Around 1200 tickets had been issued and judging by the line for the food, it seemed like everyone had turned up.

Considering such numbers, the meal had to be basic. Hot dogs with all the toppings, chips, cookies and frozen sorbet for dessert. Drink, both soda and beer, were free flowing and you just helped yourself as often as you liked. So I did.

The park management and staff did the serving and grunt work and a fine job they made of it. Dennis helped with the hotdog grilling and probably never wants to see another one for a long time.

Debby was handing out the plates and the 'goody' bags containing the cutlery, chips and cookies.

This went on for about 3 hours and finally everyone had passed by at least once and it was time for seconds....and then thirds. There was certainly no shortage of food and drink and if anyone left hungry and/or thirsty, they only had themselves to blame. By the very end, in fact, pitchers of beer and goody bags were being taken out to anyone left in the area......they didn't even have to move.

But I've jumped ahead as usual.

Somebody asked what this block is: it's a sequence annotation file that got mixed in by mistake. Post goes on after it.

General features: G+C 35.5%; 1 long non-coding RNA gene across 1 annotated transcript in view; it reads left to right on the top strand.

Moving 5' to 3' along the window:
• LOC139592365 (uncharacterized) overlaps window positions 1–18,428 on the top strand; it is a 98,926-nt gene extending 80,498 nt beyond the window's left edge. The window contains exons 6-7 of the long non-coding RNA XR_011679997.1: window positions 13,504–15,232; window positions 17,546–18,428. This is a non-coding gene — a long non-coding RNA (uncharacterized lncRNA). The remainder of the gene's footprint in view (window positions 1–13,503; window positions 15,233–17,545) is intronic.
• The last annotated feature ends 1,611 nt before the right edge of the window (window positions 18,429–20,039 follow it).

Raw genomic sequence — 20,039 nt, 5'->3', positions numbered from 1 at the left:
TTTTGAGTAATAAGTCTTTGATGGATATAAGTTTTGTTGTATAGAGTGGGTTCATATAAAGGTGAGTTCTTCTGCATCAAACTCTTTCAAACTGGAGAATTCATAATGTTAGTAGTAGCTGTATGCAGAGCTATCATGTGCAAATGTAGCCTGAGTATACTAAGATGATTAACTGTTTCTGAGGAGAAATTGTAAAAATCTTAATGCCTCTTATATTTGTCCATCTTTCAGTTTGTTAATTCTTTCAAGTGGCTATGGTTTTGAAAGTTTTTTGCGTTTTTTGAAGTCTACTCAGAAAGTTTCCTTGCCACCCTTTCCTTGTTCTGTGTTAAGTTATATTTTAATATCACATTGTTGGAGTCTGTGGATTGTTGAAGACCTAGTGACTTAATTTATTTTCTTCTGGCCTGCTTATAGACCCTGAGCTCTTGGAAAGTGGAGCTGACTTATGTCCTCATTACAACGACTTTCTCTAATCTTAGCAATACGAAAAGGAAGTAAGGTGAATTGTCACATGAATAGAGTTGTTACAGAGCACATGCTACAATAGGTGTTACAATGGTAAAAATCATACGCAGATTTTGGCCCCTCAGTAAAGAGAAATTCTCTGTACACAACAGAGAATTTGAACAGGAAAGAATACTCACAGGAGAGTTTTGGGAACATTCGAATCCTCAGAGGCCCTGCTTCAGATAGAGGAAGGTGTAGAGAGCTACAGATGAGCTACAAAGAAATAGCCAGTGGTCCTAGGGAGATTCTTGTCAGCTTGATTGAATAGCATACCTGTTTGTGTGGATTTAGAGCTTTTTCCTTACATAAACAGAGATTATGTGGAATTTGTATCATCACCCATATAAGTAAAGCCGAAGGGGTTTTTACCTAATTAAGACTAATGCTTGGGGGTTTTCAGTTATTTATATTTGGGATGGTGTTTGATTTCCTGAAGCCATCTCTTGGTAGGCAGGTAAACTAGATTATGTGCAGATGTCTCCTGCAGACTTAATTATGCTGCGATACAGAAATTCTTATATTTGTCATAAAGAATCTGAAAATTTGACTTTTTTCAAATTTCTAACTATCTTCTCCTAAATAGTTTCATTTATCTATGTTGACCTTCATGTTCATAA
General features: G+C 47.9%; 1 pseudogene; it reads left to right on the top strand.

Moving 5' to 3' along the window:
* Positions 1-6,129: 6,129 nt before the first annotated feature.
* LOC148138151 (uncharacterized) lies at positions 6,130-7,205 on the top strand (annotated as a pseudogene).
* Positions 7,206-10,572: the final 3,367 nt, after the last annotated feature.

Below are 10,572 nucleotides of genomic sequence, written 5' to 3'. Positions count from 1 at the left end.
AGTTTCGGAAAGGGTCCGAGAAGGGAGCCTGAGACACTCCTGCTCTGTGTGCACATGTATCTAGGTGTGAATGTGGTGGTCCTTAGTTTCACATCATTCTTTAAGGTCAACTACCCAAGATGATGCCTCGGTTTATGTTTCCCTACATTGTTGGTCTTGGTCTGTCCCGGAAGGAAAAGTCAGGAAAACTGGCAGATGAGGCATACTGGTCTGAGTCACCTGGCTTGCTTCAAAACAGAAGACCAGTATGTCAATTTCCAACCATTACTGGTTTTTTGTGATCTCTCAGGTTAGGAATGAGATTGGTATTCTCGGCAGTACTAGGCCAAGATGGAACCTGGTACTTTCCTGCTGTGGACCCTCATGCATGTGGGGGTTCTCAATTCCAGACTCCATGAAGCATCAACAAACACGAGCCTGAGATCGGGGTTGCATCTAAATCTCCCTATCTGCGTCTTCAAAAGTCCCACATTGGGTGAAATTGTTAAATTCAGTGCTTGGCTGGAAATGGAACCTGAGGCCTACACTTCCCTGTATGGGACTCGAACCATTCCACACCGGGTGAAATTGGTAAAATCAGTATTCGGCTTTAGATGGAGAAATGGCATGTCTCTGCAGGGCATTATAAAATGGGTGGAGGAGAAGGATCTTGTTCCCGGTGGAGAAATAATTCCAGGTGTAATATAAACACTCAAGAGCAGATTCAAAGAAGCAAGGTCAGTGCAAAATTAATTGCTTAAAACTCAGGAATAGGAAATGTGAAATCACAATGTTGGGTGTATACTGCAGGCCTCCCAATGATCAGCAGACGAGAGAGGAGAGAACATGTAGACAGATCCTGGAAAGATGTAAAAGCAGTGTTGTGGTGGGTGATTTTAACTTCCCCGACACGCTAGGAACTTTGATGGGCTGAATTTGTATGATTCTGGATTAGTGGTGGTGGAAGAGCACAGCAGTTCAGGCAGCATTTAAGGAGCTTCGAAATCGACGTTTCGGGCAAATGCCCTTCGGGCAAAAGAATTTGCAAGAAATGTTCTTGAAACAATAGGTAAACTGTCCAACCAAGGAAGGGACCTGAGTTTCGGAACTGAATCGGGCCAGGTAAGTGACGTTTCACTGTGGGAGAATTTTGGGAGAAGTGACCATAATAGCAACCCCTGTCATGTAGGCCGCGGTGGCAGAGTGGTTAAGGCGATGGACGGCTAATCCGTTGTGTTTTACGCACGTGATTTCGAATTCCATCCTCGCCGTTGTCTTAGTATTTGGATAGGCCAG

By the time I got there at noon, the luau was in full swing and the entertainment was about to begin. We'd all been lei'd when we'd entered the area (!) and most people had tossed aside the mothballs and brought out the brightest, loudest, most Hawaiian looking tops they could find in their closets. The sun was blazing down, the palm fronds were gently swaying in the lake side breeze and if you'd closed your eyes, the sounds alone would've convinced you you were in Hawaii. Glorious.

Some grass skirts were on display but again, this being a family blog, I'll keep those images to myself. At least until money changes hands. Oh wait, here is a 'clean' one that can be published.....

The entertainment was awesome. Numerous costume changes led us to believe dozens of dancers had been hired when in reality, I think there were only 5 or 6 girls and 2 or 3 boys. I'm not sure myself as I never saw them together.